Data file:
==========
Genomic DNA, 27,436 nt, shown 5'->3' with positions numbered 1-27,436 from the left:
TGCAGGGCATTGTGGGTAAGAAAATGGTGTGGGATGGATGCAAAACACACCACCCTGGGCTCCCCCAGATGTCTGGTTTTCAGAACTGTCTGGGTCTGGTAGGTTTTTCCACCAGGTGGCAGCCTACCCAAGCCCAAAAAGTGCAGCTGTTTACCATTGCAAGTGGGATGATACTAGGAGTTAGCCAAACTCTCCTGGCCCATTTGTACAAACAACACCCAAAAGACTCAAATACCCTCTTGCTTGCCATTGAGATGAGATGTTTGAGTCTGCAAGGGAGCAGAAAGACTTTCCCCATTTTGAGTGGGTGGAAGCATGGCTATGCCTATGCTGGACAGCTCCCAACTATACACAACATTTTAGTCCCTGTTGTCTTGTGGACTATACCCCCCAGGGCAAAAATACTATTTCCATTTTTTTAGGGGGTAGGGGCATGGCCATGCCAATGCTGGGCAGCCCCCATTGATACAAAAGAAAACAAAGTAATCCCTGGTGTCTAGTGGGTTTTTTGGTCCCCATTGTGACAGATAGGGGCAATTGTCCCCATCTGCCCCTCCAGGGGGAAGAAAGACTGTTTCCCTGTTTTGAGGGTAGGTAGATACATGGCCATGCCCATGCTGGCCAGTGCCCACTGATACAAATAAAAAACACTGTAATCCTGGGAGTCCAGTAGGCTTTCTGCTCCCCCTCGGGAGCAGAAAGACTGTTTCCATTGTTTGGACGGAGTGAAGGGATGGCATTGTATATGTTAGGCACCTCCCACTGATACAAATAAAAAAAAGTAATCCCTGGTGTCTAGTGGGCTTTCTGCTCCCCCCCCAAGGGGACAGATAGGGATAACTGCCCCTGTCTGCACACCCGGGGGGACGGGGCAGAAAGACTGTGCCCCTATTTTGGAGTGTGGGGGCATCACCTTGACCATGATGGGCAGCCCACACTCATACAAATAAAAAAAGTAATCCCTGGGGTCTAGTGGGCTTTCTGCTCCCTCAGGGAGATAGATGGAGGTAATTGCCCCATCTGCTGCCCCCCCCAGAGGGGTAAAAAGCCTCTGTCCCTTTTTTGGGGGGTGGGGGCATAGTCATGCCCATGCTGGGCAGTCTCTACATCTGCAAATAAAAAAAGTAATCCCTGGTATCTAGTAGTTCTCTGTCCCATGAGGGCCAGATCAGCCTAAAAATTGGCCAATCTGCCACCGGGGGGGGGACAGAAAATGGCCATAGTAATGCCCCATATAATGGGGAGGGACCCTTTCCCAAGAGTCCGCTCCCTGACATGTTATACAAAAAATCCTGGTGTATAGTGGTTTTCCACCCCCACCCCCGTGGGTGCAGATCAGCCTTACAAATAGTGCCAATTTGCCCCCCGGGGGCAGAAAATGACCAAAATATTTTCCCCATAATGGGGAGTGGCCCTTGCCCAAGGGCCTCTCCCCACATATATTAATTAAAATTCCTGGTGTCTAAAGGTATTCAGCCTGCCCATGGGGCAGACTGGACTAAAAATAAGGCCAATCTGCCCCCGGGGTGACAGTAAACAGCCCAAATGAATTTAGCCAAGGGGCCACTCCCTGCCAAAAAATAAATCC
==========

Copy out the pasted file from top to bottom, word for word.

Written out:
Genomic DNA, 27,436 nt, shown 5'->3' with positions numbered 1-27,436 from the left:
TGCAGGGCATTGTGGGTAAGAAAATGGTGTGGGATGGATGCAAAACACACCACCCTGGGCTCCCCCAGATGTCTGGTTTTCAGAACTGTCTGGGTCTGGTAGGTTTTTCCACCAGGTGGCAGCCTACCCAAGCCCAAAAAGTGCAGCTGTTTACCATTGCAAGTGGGATGATACTAGGAGTTAGCCAAACTCTCCTGGCCCATTTGTACAAACAACACCCAAAAGACTCAAATACCCTCTTGCTTGCCATTGAGATGAGATGTTTGAGTCTGCAAGGGAGCAGAAAGACTTTCCCCATTTTGAGTGGGTGGAAGCATGGCTATGCCTATGCTGGACAGCTCCCAACTATACACAACATTTTAGTCCCTGTTGTCTTGTGGACTATACCCCCCAGGGCAAAAATACTATTTCCATTTTTTTAGGGGGTAGGGGCATGGCCATGCCAATGCTGGGCAGCCCCCATTGATACAAAAGAAAACAAAGTAATCCCTGGTGTCTAGTGGGTTTTTTGGTCCCCATTGTGACAGATAGGGGCAATTGTCCCCATCTGCCCCTCCAGGGGGAAGAAAGACTGTTTCCCTGTTTTGAGGGTAGGTAGATACATGGCCATGCCCATGCTGGCCAGTGCCCACTGATACAAATAAAAAACACTGTAATCCTGGGAGTCCAGTAGGCTTTCTGCTCCCCCTCGGGAGCAGAAAGACTGTTTCCATTGTTTGGACGGAGTGAAGGGATGGCATTGTATATGTTAGGCACCTCCCACTGATACAAATAAAAAAAAGTAATCCCTGGTGTCTAGTGGGCTTTCTGCTCCCCCCCCAAGGGGACAGATAGGGATAACTGCCCCTGTCTGCACACCCGGGGGGACGGGGCAGAAAGACTGTGCCCCTATTTTGGAGTGTGGGGGCATCACCTTGACCATGATGGGCAGCCCACACTCATACAAATAAAAAAAGTAATCCCTGGGGTCTAGTGGGCTTTCTGCTCCCTCAGGGAGATAGATGGAGGTAATTGCCCCATCTGCTGCCCCCCCCAGAGGGGTAAAAAGCCTCTGTCCCTTTTTTGGGGGGTGGGGGCATAGTCATGCCCATGCTGGGCAGTCTCTACATCTGCAAATAAAAAAAGTAATCCCTGGTATCTAGTAGTTCTCTGTCCCATGAGGGCCAGATCAGCCTAAAAATTGGCCAATCTGCCACCGGGGGGGGGACAGAAAATGGCCATAGTAATGCCCCATATAATGGGGAGGGACCCTTTCCCAAGAGTCCGCTCCCTGACATGTTATACAAAAAATCCTGGTGTATAGTGGTTTTCCACCCCCACCCCCGTGGGTGCAGATCAGCCTTACAAATAGTGCCAATTTGCCCCCCGGGGGCAGAAAATGACCAAAATATTTTCCCCATAATGGGGAGTGGCCCTTGCCCAAGGGCCTCTCCCCACATATATTAATTAAAATTCCTGGTGTCTAAAGGTATTCAGCCTGCCCATGGGGCAGACTGGACTAAAAATAAGGCCAATCTGCCCCCGGGGTGACAGTAAACAGCCCAAATGAATTTAGCCAAGGGGCCACTCCCTGCCAAAAAATAAATCC